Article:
Wafer Level Packaging
Whether it be lightweight mobile electronic devices, large fixed systems or high performance devices, there is an insatiable demand for the smallest, lightest devices that can also offer the highest performance and reliability. One solution to meet the needs of these demanding size and performance requirements is to focus on the smallest complete package available, which is the die itself. The most compact method of connecting the device to the external world and other similar compact devices is wafer level packaging.
These types of die size packages cover a variety of packaging technologies:
- Wafer Level Chip Scale Packages (WLCSP)
- Wafer Scale Packages (WSP)
- Chip Scale Packages (CSP)
- Flip Chip Packages
These packages cover the complete range of die sizes, from <1.0mm square up to 20mm square. In addition, all of these devices require a simple electrical and mechanical connection between the active circuitry of the die and the substrate or circuit board to which it is attached in order to communicate with other devices. To achieve this connectivity, miniature metal solder balls (also called bumps or pillars) are used to create the connection between the electronic device and the substrate.
Solder Ball Materials
The factors governing the choice of bump material go beyond the nature of the bump itself. Needless to say, it is critical that the metal solder bumps used in wafer level packaging demonstrate both high electrical and high mechanical reliability during the lifetime of the product. Solder balls are available in a variety of metal combinations, and can be formed using a variety of processes, depending on the alloy and feature size. Metal combinations include:
- Sn63/Pb37 Eutectic
- Sn5/95Pb High-Lead
- Sn/Ag/Cu (SAC) Alloys
- Metal Cu columns or Cu columns capped with one of the previously mentioned solders
|Bump/Pitch Description||Alloy Solution|
|Small, fine pitch bumps of single or binary alloys||Plating|
|Medium diameter and pitch sizes
||Screen printed paste|
|Largest diameters and pitches
||Solid spheres or ball drop
Solder or metal-coated polymer spheres
Bump Array Pitch
Typically arranged in a grid array pattern, the array pitch of solder balls used in wafer level packaging can vary from a minimum of 150µm to 600µm. Bumps diameter can also vary, and can range from diameters of 80µm to 350µm.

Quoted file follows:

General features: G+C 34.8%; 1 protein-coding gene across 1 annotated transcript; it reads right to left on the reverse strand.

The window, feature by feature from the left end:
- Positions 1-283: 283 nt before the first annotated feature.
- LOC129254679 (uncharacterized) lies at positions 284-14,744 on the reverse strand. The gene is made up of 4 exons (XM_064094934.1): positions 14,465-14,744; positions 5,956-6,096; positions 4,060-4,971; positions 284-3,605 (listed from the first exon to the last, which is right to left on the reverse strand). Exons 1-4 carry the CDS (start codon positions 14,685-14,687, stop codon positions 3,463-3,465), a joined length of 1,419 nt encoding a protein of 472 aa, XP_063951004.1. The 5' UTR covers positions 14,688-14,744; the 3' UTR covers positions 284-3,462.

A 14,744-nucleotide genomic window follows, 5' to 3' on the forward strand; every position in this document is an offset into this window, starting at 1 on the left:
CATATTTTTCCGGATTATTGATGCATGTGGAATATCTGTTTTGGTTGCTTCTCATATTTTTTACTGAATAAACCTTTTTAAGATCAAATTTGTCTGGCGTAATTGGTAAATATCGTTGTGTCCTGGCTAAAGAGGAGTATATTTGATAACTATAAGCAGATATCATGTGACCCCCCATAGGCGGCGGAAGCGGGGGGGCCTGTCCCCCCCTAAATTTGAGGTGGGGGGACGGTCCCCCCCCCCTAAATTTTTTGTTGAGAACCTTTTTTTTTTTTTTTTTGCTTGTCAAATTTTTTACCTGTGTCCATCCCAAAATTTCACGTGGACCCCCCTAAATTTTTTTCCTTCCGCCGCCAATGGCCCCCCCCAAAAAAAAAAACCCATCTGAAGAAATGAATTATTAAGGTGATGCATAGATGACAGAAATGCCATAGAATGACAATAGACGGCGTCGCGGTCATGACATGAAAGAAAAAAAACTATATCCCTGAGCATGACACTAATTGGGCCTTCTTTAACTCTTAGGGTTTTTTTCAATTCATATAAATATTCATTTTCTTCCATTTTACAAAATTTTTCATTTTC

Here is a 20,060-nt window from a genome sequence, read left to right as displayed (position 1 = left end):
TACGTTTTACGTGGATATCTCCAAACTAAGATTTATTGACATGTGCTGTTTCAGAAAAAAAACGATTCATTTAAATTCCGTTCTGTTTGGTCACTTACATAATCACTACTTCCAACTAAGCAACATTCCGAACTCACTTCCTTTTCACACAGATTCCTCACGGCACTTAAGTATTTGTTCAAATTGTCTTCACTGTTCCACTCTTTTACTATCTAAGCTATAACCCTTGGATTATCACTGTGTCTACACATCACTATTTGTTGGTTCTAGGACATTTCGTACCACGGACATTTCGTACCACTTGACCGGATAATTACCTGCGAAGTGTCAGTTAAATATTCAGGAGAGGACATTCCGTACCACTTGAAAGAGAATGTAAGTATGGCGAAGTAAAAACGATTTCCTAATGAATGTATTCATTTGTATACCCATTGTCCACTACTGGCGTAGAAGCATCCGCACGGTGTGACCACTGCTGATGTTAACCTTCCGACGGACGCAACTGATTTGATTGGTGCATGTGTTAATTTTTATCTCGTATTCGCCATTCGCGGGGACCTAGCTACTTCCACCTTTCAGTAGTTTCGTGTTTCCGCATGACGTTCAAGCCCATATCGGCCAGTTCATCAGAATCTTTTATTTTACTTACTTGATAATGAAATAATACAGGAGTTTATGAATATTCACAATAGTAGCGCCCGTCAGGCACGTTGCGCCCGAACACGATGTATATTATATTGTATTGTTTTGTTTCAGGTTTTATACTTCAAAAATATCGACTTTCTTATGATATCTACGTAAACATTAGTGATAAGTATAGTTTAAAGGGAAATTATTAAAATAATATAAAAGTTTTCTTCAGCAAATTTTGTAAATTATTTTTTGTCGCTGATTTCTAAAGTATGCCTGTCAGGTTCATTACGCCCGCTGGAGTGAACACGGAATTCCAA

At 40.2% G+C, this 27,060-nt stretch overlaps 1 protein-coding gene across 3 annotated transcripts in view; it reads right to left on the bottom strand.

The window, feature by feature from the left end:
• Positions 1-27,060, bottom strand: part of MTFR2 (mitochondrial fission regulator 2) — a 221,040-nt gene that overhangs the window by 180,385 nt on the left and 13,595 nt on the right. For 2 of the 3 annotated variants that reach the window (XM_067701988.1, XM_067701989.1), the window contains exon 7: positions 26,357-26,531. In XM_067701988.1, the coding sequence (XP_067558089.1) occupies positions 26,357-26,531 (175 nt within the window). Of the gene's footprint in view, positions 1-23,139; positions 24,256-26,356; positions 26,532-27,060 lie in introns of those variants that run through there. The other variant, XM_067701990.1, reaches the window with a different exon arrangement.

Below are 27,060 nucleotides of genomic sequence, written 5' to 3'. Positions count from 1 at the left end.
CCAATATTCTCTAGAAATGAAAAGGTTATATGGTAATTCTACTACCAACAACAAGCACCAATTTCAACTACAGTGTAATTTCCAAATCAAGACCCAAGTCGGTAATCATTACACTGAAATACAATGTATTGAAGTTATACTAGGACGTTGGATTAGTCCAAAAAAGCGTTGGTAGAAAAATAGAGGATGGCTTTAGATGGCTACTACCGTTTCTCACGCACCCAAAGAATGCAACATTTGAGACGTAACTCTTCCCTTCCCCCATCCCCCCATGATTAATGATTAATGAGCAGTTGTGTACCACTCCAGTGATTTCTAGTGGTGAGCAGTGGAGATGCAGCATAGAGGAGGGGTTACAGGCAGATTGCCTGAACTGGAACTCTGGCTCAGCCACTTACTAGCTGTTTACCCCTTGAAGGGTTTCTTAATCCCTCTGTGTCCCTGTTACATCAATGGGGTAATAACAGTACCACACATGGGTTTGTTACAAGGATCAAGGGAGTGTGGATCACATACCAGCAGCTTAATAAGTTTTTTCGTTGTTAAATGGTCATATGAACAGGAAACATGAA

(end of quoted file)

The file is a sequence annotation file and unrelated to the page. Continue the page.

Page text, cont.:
Interconnection Technology: Wafer Level CSP vs Flip Chip
Method of attachment of the device to the board or substrate also vary and determine the type of technology that is employed.
Printed Interconnect and WLCSP
This combination of bump pitches, bump diameters and device sizes, make it possible to attach some devices directly to a circuit board without any further adhesion enhancement in a manner similar to that used for any surface mount overmolded package such as QFN, SOT or CSP. This method of attachment is limited to small (typically <20mm2) die and employs the larger bump or ball connections and pitches and is generally referred to as WLCSP Packaging.
Plated Interconnect and Flip Chip
The alternative method of attachment to a board or substrate employs the use of an underfill material in the open spaces around the bumps and in the gap between the surface of the die and the circuit board. This enables reliable application of the largest die with bumps with minimum diameter and pitch. When used in this format, the application is typically referred to as Flip Chip Packaging. The most efficient implementation of Flip Chip technology occurs when the bump sits directly over the electronic cells to which they are connected (bump on I/O).
Redistribution Layer (RDL) and Re-Passivation
In situations where additional die protection is required, or situations where additional structural support is required at the bump location, a single layer of polymer and metal is applied to the wafer. This process is referred to as re-passivation (RPV) since the addition of the polymer layer creates a second layer of passivation on the surface of the die.
In situations where a device may have to function in both a wire-bondable peripheral pad arrangement or as a Flip Chip or Wafer Level component, an additional layer of lateral connections may be employed to rearrange the peripheral wirebond connections in a manner suitable for Wafer Level Processing. This additional layer is known as a Redistribution Layer or RDL and may be fabricated from a thin layer of Al, AlCu or Cu.
Integrated Passive Devices (IPD)
By using RDL, Metal Deposition and Passivation technologies in conjunction with each other, it’s possible to create miniature, low value passive devices, i.e., Resistors, Capacitors and Inductors on blank silicon wafers or on top of the die on an existing wafer. The devices created using this process are called Integrated Passive Devices (IPD).
IPD electrical connections, bumps or bumps with RDL are the backbone of Wafer Level Processing, Wafer Bumping and Die Level Interconnection technology.